If men hadn’t decided that they had dominion over everything, we wouldn’t be in the mess environmentally that we are in today. The ancients paid close attention to what made nature work and they followed rules that protected it and enabled it to be more productive. But as man became more sophisticated, he began to think that he could bend nature to his will. He stopped worshiping fertility goddesses. He turned his back on Mother Earth, or Mother Nature (the word for nature comes from the Latin, natura, which means “birth” or “character”).

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Tuesday Tidbits

Illustration by Aubrey Beardsley

Modern-day Lysistrata? Kenyan women urged to withhold sex for a week to protest political infighting: CNN, BBC

Abortion doctor’s killer, Scott Roeder, receives life sentence including 50 years without parole: Yahoo News Also, possible effects of Roeder’s sentence: Salon Broadsheet

Portrait of Cambodian feminist Mu Sochua: New York Times

Critique of Daily Beast’s “Women in the World” summit that was held March 12-14 in New York City: AltMuslimah

Archdiocese of Baltimore sues city over crisis pregnancy center “truth-in-advertising” law: Feminist News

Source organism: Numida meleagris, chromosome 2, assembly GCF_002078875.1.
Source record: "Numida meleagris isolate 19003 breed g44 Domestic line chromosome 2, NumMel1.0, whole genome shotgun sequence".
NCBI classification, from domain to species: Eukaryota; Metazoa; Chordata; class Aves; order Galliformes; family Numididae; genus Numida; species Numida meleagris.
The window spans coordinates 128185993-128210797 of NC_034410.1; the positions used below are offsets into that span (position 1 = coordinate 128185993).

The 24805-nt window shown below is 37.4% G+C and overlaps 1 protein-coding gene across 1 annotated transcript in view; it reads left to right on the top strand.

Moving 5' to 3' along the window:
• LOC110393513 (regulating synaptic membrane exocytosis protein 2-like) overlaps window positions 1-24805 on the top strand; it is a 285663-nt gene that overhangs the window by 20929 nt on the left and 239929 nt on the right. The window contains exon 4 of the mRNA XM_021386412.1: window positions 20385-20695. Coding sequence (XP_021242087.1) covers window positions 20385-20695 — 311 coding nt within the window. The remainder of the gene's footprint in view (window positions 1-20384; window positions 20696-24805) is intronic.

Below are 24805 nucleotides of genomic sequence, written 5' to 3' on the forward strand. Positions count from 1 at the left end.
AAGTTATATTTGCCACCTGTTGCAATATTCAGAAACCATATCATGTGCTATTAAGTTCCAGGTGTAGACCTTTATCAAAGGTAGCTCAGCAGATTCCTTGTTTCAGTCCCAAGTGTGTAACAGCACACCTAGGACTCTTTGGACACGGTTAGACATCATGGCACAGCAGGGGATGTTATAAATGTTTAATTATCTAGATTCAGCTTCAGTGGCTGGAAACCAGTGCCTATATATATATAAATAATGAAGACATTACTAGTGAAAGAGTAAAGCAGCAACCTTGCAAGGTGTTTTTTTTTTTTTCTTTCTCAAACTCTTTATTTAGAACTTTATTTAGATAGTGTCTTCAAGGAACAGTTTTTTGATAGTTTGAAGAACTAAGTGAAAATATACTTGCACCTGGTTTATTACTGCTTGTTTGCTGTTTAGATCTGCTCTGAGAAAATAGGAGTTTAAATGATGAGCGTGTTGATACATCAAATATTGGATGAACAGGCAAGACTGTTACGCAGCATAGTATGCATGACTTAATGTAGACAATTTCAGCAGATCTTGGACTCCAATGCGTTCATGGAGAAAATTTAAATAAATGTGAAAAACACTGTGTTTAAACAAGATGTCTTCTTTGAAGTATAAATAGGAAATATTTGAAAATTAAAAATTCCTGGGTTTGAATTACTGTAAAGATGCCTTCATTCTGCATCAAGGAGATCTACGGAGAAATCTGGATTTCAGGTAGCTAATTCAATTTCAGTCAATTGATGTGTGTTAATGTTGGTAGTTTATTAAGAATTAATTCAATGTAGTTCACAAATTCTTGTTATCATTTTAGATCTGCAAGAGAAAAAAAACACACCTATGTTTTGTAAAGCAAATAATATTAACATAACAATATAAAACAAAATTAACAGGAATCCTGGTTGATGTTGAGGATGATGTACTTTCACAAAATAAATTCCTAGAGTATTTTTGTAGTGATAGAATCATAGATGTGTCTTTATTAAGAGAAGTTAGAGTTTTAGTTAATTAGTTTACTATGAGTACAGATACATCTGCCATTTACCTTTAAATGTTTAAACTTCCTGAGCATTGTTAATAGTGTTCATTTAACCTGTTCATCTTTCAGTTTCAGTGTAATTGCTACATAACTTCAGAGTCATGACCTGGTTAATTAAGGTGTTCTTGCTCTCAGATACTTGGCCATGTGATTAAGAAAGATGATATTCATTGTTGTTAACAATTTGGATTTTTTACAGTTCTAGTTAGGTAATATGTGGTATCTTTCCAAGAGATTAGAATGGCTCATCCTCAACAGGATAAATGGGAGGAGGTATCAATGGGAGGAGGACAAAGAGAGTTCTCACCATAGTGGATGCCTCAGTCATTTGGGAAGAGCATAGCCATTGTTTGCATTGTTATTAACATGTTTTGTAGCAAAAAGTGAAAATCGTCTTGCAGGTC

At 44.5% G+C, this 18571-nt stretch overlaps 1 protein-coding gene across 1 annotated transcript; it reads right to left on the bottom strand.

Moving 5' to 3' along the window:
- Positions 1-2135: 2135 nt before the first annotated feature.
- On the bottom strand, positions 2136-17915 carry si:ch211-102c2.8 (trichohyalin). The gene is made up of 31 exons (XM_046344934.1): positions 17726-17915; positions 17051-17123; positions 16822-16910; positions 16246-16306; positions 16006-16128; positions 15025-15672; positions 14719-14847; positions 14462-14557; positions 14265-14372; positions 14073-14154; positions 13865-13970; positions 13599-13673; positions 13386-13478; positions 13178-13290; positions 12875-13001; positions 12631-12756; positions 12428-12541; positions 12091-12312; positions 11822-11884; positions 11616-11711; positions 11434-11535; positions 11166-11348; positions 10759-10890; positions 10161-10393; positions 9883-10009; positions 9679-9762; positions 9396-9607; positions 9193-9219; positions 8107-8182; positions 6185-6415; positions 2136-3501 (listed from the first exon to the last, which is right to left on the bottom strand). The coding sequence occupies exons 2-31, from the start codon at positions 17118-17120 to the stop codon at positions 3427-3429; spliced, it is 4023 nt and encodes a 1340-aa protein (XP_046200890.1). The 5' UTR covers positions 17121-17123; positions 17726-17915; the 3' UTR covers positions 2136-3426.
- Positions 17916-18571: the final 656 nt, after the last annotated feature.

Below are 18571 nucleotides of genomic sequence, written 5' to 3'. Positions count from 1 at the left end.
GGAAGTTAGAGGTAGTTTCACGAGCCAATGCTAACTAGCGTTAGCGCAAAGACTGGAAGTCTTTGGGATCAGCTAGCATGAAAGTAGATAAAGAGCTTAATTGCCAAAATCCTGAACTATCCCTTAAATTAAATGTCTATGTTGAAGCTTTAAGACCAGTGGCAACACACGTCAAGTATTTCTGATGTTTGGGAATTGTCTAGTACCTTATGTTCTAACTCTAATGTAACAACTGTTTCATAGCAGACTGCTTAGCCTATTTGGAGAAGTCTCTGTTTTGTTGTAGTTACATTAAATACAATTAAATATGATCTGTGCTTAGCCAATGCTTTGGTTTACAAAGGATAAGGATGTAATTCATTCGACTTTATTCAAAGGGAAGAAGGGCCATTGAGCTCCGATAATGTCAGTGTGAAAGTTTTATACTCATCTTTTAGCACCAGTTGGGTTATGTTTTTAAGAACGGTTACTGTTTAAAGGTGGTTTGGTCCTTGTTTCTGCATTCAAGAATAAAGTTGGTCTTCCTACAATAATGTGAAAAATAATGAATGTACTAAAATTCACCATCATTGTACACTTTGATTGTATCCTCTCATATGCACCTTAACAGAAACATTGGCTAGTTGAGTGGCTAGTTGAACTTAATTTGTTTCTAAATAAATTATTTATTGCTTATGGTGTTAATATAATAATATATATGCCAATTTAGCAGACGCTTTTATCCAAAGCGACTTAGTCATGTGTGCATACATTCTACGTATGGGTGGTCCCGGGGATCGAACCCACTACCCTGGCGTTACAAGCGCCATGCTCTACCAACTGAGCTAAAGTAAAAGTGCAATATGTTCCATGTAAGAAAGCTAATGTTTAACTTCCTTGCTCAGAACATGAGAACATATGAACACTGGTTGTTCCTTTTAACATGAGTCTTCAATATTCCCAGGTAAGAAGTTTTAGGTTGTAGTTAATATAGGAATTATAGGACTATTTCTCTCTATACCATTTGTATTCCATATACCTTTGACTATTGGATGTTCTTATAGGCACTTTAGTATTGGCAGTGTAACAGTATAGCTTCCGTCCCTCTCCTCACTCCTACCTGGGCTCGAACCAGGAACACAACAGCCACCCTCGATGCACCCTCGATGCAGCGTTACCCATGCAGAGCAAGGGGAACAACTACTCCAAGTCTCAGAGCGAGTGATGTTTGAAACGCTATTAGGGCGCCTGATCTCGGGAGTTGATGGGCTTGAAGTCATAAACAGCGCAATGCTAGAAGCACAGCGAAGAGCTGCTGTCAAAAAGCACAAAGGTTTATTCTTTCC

The Health Care Bill and women’s health: wins, losses and challenges: RH Reality Check

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Jane Addams: Woman For Her Time

It’s so easy to think of history as something stuffy and irrelevant.  This is nowhere more true than when we’re reading about people who lived and died before our lifetimes. But if these same people were somehow transported into today’s reality, we would see more clearly how much influence they had in their own time.

Jane Addams is one of those people. She was born in 1860 and died in 1935. If she had been born a hundred years later she would be considered a Third Wave feminist. But she was much more than that. She started the settlement house movement* here in America.  Besides her charitable work, she became a mover and shaker in politics. She was the first vice president of the National American Women’s Suffrage Association,  a founding member of the American Civil Liberties Union (ACLU), and a charter member of the National Association for the Advancement of Colored People (NAACP). She organized the Women’s Peace Party and the International Congress of Women. She was the first woman to receive the Nobel Peace Prize.

With her accomplishments, if she were alive today, she would be more influential than all the present-day Third Wave feminists put together. She would be known internationally. And she would only be 50 years old. Her first book, Twenty Years at Hull House, was published exactly one hundred years ago this year and became a bestseller.

We still have the problems she worked so hard to combat: unemployment, lack of medical care and education for the poor, unfair and unsafe labor practices, discrimination against women, African-Americans and immigrants, and last but not least, war. But, unlike most of us, she would be doing something about them. About all of them.